In fact, with Valencia traveling to Ajax on the last day, having already lost heavily to the Eredivisie champions at Mestalla, tripping up to Chelsea this week could be pretty disastrous for Albert Celades’ team. It could be a huge step toward elimination and merely a place in the Europa League at a time when owner Peter Lim and his board desperately need the vast riches that knockout Champions League football bring in order to service their debt and retain their star players.

Karim Benzema reacts during Real Madrid's Champions League loss to Paris Saint-Germain.
None of La Liga’s four Champions League clubs have looked convincing in group-stage play.

But such a bleak set of threats are, hopefully, no worse than decorative scene setting. We shall see.

La Liga’s clubs, right now, are giving off the impression that not only are they not the vanguard, but they are also struggling under an onslaught of new European football standards: standards of intensity, standards of pressing, standards of coping with adversity, pace of play and top, top-quality finishing.

Last season, Barcelona had an equally difficult group but romped it, won by a huge points margin and after Matchday 4 had scored seven more goals than so far this campaign. Madrid, too, strolled through what was an only slightly easier group, having scored more and conceded fewer at this stage. Like Barcelona, they are in a worse position year on year. Atleti, entering Matchday 5, had more points and more goals last season, ending up tied on 13 with Dortmund and finishing second on the head-to-head rule. Again, worse in 2019.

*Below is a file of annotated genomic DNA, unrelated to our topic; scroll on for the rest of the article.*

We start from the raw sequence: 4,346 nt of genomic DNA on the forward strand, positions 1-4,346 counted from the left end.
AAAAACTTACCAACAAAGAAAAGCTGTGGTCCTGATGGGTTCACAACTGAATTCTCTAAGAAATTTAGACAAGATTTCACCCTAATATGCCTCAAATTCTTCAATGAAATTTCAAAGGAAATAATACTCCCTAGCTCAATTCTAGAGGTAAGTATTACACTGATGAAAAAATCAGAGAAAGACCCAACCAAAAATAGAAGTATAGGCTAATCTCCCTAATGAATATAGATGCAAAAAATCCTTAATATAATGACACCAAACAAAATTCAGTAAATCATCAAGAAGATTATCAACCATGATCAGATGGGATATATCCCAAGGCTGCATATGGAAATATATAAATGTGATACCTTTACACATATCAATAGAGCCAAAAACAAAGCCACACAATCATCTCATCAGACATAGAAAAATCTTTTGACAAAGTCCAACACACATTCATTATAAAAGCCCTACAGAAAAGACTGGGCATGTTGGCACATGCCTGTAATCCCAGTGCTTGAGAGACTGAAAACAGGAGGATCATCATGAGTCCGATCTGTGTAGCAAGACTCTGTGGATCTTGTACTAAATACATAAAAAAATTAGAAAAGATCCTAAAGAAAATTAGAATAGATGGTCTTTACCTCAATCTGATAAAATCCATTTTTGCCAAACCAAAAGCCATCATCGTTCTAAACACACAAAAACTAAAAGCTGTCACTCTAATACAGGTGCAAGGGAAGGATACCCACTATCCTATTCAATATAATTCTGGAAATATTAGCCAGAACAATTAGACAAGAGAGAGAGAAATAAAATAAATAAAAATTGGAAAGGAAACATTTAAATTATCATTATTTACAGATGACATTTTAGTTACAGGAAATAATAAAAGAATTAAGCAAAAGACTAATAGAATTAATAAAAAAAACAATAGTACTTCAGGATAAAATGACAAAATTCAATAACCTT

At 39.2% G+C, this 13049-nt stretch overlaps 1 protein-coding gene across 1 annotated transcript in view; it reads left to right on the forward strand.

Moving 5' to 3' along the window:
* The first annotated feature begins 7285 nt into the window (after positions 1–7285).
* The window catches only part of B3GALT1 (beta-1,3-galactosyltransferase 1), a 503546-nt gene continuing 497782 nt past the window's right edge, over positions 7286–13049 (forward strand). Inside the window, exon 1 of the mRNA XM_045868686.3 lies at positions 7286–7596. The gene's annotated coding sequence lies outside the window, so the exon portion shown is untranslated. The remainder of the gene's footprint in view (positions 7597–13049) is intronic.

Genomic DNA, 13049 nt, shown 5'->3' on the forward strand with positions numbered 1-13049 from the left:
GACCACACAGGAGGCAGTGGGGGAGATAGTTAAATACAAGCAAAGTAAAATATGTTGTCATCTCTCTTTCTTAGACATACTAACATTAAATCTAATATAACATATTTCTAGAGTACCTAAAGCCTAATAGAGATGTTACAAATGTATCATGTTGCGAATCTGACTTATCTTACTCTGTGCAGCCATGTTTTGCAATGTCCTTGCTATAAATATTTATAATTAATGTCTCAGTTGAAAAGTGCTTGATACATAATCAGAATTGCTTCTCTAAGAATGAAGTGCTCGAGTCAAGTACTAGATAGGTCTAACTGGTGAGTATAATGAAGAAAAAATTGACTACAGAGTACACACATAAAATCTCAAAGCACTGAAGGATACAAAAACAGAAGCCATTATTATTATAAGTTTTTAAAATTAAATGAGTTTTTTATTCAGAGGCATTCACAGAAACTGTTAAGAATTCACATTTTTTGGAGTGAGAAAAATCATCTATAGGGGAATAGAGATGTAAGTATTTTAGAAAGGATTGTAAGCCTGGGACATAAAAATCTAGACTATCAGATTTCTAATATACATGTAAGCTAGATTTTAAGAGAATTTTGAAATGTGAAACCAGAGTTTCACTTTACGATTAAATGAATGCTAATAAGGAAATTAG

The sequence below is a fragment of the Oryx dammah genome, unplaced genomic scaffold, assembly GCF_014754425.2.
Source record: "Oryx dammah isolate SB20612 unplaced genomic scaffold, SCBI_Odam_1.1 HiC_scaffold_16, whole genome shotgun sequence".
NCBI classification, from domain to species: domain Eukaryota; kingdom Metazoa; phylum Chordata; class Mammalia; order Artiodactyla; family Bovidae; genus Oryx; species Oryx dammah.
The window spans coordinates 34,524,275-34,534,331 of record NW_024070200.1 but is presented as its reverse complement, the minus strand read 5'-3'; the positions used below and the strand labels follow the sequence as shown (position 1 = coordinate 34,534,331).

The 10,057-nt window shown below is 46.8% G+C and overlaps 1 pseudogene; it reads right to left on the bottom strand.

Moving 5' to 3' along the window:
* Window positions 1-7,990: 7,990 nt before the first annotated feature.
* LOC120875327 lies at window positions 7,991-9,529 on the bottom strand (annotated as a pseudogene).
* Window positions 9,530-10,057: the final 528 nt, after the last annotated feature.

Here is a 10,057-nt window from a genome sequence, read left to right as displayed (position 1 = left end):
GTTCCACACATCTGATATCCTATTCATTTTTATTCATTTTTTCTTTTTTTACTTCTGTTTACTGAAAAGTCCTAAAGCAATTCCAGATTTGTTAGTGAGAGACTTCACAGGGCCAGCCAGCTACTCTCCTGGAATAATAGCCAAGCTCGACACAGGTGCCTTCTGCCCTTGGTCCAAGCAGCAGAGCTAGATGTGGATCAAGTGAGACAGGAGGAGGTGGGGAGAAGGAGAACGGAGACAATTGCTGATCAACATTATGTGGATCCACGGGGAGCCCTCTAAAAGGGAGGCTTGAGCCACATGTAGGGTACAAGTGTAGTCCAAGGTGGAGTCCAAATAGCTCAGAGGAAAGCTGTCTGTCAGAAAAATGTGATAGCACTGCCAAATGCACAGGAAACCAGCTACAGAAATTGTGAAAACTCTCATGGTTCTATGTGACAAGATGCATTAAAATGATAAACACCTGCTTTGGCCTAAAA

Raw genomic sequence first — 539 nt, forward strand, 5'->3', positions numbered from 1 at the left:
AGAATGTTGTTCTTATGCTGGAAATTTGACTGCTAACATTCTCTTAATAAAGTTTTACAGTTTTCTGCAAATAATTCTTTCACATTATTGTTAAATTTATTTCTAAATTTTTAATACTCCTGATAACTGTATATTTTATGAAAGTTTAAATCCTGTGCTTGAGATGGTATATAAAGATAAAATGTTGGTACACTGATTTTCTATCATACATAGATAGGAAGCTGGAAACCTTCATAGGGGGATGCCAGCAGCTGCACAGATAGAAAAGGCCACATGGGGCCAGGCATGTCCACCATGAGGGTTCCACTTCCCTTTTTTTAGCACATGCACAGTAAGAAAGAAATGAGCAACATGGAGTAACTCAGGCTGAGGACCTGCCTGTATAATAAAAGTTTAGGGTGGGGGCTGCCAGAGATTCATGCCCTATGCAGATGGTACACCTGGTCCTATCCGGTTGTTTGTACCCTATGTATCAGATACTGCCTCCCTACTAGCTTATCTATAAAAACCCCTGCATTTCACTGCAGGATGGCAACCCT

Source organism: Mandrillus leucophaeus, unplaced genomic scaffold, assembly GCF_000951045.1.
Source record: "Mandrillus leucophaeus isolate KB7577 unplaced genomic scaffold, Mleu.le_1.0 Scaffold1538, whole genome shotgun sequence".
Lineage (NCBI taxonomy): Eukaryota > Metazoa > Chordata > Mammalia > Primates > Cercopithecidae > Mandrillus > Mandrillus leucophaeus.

Only Valencia are better off today than a year ago, which is where the concept of the referendum comes in.

Although I’m not predicting this outcome, it’s quite feasible that PSG draw or win at Madrid, that Dortmund take a point at Camp Nou, that Juve beat Atleti and that Chelsea win at Mestalla. If, and admittedly it’s a big if, those results came to pass, three of Spain’s big four would be left sweating over elimination on the final matchday.

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The financial referendum, as far as Barcelona, Madrid and Atleti are concerned, has already been won. UEFA’s revenue distribution this season means that those three have already earned at least €56 million, €57M and €54M, respectively. There’s another €5.4M available to each, should the three all win their remaining two matches. Valencia, because they are further down the club coefficient ranking, have been awarded significantly less, yet they still earned nearly €44M — again, with another €5.4M automatically theirs if they beat Chelsea and then Ajax.

Getting out of their groups and reaching no further than the quarterfinals would net another minimum €20M, which, once the TV payments are divided up and added, would mean Madrid, Barcelona, Atleti and Valencia earning at least €85M, €84M, €83M and €76M, respectively. The rewards shoot up, especially the market pool of TV revenue, for making the semifinals and/or the final.

These are remarkable sums and emphasise why it’s not just getting out of the group that is utterly vital. Finishing first in order to nudge the percentage chance of proceeding through the round of 16 is hugely desirable. It is at minimum a difference of €20M-€30M to your books. Prestige is ferociously important to these Patrician members of the European elite, but it’s nothing compared to hard cash, given their voracious need for ever increasing revenue. This week’s European referendum might look highly enticing and enjoyable to you, the spectator, but it’s transcendentally important to Madrid, Barcelona, Atleti and Valencia.

My best guess is that Madrid beat PSG but don’t win the head to head, Barcelona defeat Dortmund in a five-goal thriller, Chelsea take no worse than a point at Mestalla and Atleti, possibly, create a big shock and win in Turin. Sadly, there are no market pools, win bonuses or coefficient points for columnists.

Whether it’s watching Spain’s giants sweat, stumble or triumph, enjoy. This could be special.